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An analytic function $f(z)$ is such that $\Re\{f'(z)\} =2y$ and $f(1+i)=2$. Then the imaginary part of $f(z)$ is

  1. $-2xy$

  2. $x^2-y^2$

  3. $2xy$

  4. $y^2-x^2$

Here, by using Milne Thomson's method I get $f'(z)=\int{-2i}$ $dz$ $=-2iz+c$, $c$ is the ingrating constant.

Now again integrating I got $f(z) =-iz^2+cz+d$, $d$ is another integrating constant.

But by only one condition I can not find out the value of two constants $c$ and $d$. But if I omit $c$, then using the given condition I get $\Im(f(z))$ as $y^2-x^2$.

I'm really confused and cannot understand what to do actually. Should I omit $c$ in the first integration?

Is there any other method for finding the solution?

Update:(21st May-2015)

Using Cauchy-Riemann equations we get $f'(z)=2y-2ix$. Then ,

$$f(z)=\int (2y-x)(\,dx+i\,dy)+C$$

$$=\int 2y\,dx+2i\int y\,dy-2i\int x\,dx+2\int x\,dy+C$$

$$=2xy+iy^2-ix^2+2xy+C$$

$$=4xy+i(y^2-x^2)+C.$$

So, if we neglect the constant or take it as a real constant then we get the imaginary part is $y^2-x^2$.

But I have a confusion about the integration. Is the integration correct ? If wrong then please tell me why it is incorrect ?

There is no difficulty about the answer of Daniel Fischer. See my update only.

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  • $\begingroup$ Did you tried Cauchy-Riemann's equations? $\endgroup$ – k1.M May 12 '15 at 9:38
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You are right, the data aren't sufficient to uniquely determine $f$.

Since we are given $\operatorname{Re} f'(z)$, we know that $c$ is purely imaginary, but it can be any purely imaginary constant. Before we take $f(1+i) = 2$ into account, we write the candidate for $f$ in the form

$$f(z) = -iz^2 + c(z - 1-i) + \tilde{d},$$

at which point $f(1+i) = 2$ reduces to $\tilde{d} = 0$, and we see that $\operatorname{Im} f(z)$ can be

$$y^2 - x^2 + r(x-1)$$

with an arbitrary $r\in\mathbb{R}$.

Among the four given choices, there is however only one that is possible.

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  • $\begingroup$ as you say $r \in \mathbb R$ is arbitrary, so I can put $r=0$ and get the required solution? $\endgroup$ – adember May 12 '15 at 9:48
  • $\begingroup$ It depends a bit on the situation. If it is a multiple choice test, there is only one possibility among the offered choices, so you pick that, i.e. choose $r = 0$. If you can give a longer answer, say that $\operatorname{Im} f(z)$ is not uniquely determined by the given constraints, and that all possibilities are of the form $y^2-x^2 + r(x-1)$ with $r\in \mathbb{R}$, where the choice $r = 0$ leads to option 4. $\endgroup$ – Daniel Fischer May 12 '15 at 9:55
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$f^{'}(z) = 2y + iv(x,y)$

$u_x=v_y$ and $v_x = - u_y$

$0 = v_y $ and $2 = -v_x$

$v_x = -2$

Integrating with respect to $'x'$

$v = -2x + \phi(y)$

differentiating with respect to $'y'$

$v_y = 0 + \phi^{'}(y)$

therefore $\phi^{'}(y) = v_y$

But we know that $v_y = 0$, hence $\phi^{'}(y) = 0$.

therefore $v = -2x + c$.

Hence $f'(z)=2y + i(-2x+c) $

Using c-r equations

$f'(z) = a_x + i b_x$

$a_x = 2y$ and $b_x = -2x + c$

we need to find $Im(f)$ (i.e) $b(x,y)$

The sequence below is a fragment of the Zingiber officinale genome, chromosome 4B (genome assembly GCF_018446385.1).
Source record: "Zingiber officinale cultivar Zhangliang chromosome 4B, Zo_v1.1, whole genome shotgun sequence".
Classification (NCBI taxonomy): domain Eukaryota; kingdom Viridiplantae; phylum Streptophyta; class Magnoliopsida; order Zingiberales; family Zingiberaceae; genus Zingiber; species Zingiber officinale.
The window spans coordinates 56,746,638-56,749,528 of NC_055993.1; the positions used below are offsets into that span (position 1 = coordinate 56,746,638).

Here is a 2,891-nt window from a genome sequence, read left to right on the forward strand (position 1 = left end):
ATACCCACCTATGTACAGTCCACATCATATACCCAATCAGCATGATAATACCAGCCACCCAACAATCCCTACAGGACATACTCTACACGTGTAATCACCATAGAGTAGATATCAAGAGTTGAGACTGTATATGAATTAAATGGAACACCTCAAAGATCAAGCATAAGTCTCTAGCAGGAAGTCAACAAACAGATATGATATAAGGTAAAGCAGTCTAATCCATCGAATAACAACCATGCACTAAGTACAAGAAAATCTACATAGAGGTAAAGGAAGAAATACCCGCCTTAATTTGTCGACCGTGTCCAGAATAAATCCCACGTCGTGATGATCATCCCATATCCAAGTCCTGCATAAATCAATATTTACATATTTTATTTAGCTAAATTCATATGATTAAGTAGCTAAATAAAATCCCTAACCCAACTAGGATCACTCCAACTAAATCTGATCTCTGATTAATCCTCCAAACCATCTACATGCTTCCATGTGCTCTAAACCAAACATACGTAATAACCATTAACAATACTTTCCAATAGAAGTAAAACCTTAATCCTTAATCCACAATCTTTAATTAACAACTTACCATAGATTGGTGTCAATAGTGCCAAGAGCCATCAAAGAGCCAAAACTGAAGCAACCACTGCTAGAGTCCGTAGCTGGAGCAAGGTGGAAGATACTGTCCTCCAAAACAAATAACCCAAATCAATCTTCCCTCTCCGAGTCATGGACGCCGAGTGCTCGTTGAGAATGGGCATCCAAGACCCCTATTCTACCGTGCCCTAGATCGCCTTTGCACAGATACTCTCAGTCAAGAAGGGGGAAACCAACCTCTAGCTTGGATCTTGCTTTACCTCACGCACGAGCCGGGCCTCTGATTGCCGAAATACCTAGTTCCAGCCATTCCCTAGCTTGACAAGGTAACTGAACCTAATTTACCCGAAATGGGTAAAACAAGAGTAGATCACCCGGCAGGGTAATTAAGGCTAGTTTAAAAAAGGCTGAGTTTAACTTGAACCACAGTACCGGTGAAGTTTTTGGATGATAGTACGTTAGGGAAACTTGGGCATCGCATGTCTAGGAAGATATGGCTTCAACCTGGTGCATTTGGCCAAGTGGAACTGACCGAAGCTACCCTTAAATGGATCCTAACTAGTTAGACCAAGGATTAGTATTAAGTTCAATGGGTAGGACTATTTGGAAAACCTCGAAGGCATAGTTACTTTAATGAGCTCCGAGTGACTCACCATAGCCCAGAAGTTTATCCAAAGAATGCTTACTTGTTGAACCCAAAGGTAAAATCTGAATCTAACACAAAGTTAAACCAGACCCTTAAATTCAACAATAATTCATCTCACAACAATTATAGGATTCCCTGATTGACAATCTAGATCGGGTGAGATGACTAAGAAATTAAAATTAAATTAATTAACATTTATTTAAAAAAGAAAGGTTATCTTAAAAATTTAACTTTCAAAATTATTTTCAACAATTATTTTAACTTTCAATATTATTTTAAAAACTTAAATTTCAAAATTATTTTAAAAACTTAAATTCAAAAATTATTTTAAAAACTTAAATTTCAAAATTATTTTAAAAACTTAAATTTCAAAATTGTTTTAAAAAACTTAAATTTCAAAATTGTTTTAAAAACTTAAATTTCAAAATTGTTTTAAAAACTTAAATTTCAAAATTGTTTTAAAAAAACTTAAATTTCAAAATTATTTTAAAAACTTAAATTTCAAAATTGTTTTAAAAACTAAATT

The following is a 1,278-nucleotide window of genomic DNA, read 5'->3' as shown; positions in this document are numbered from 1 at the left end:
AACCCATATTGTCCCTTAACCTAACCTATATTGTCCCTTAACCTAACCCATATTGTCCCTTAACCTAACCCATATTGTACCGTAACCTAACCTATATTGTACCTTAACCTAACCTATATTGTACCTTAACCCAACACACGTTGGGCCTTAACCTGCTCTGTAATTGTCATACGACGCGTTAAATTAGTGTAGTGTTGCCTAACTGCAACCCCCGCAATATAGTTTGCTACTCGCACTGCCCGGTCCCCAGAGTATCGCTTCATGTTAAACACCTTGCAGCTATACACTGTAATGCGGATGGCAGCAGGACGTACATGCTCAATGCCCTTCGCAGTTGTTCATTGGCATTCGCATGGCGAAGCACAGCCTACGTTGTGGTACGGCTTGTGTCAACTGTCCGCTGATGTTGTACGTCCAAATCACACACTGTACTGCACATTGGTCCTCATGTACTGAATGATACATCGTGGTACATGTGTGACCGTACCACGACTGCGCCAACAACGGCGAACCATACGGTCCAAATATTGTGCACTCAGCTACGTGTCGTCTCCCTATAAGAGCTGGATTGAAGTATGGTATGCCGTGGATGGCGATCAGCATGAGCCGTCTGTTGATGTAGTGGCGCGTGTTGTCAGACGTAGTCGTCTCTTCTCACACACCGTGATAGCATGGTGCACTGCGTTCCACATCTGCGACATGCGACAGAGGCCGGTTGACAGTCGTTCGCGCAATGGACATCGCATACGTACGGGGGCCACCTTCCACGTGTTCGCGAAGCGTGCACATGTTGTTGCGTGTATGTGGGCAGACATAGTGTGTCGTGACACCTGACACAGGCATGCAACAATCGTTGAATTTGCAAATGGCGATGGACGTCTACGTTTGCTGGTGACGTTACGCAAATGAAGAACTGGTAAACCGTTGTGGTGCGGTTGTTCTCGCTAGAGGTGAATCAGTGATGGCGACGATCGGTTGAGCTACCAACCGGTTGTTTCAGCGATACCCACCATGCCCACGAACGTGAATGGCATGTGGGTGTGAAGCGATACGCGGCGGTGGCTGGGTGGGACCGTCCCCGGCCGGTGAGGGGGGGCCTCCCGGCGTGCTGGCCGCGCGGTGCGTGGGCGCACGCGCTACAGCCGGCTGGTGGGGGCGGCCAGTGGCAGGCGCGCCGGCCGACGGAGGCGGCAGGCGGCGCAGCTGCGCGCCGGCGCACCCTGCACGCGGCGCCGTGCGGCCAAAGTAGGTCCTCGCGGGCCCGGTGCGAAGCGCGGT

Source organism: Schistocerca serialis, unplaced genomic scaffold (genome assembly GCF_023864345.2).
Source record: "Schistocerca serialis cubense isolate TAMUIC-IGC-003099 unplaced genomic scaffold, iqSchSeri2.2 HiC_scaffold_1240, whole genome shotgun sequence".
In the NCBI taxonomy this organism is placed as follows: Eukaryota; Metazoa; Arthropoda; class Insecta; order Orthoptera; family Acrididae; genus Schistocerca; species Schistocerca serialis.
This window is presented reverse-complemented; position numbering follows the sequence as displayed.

Method1:

so, integrating with respect to $x$,

$b = -x^2 + xc+ \chi(y)$

Now, $f(x+iy) = a+ib$ ,$f(1+i) = 2 + i0$

so,$ 0 = -(1)^2 + (1)(c) + \chi(y)$

$\chi(y) = c+1 $

Substitute, $b= xc - x^2 + c+1$

hence $im(f) = xc - x^2 + c+1$.

method 2: instead of finding $b(x,y)$ find $a(x,y)$

now $a_x = 2y$

integrating with respect to $'x'$, we get

$a = 2xy + g(y); f(x+iy) = a + ib$ (i.e) $f(1+i) = 2+i0$

therefore when $x=1,y=1$ implies $a=2$ and $b=0$

$2 = 2(1)(1) + g(y)$

$g(y) = 0; a = 2xy;$

now $f(z) = 2xy + i b(x,y)$

$a_x = 2y$ and $a_y = 2x$

By C-R equations, $a_x = b_y$ and $b_x = - a_y$

$b_y =2y$; integrating

$b=y^2 + h(x)$

Differentiating

$b_x = h^{'}(x)$

$-2x = h^{'}(x)$

$h(x) = -x^{2}$

so $b = y^2 - x^2$..

Hence the answer...

If there is a mistake, please let me know it.

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  • $\begingroup$ That's some really long effort . +1 ^^ $\endgroup$ – Mann May 12 '15 at 17:50
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Let $f'(z)=\frac{\partial u}{\partial x}+i \frac{\partial v}{\partial x}$

Then, it is given that $\frac {\partial u}{\partial x}=2y$

Integrating this we get,

$u=2xy+\lambda(y)$ Where $\lambda (y)$ is an unknown function of $y$ that might have been lost in partial.

Calculating $\frac{\partial u}{\partial y}=2x+\lambda'(y)$

From CR equations, $\frac{\partial v}{\partial x}=-\frac{\partial u}{\partial y}$

It all gives us $f'(z)=2y-i(2x+\lambda'(y))$

If $z=x+iy$ then as $y\to 0$$\implies$ $x\to z$

$f'(z)=-i(2z+\lambda'(0))$

Integrating this we will get,

$f(z)=-iz^2-iz\lambda'(0)+c_1$

Now using the given condition ,

$f(1+i)=2-i\lambda'(0)+\lambda'(0)+c_1$

$2=2-i\lambda'(0)+\lambda'(0)+c_1$

$0=c_1+\lambda'(0)-i\lambda'(0)$

Comparing real and imaginary part and assuming $c_1$ is real.

$\lambda'(0)=0$ and $c_1=0$

Gives:

$f(z)=iz^2$

$f(z)=2xy+i(y^2-x^2)$

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  • $\begingroup$ Why you assume that $C_1$ is real ? $\endgroup$ – Empty May 12 '15 at 15:44
  • $\begingroup$ That's the only assumption which gives answer compatible with options. $\endgroup$ – Mann May 12 '15 at 15:51

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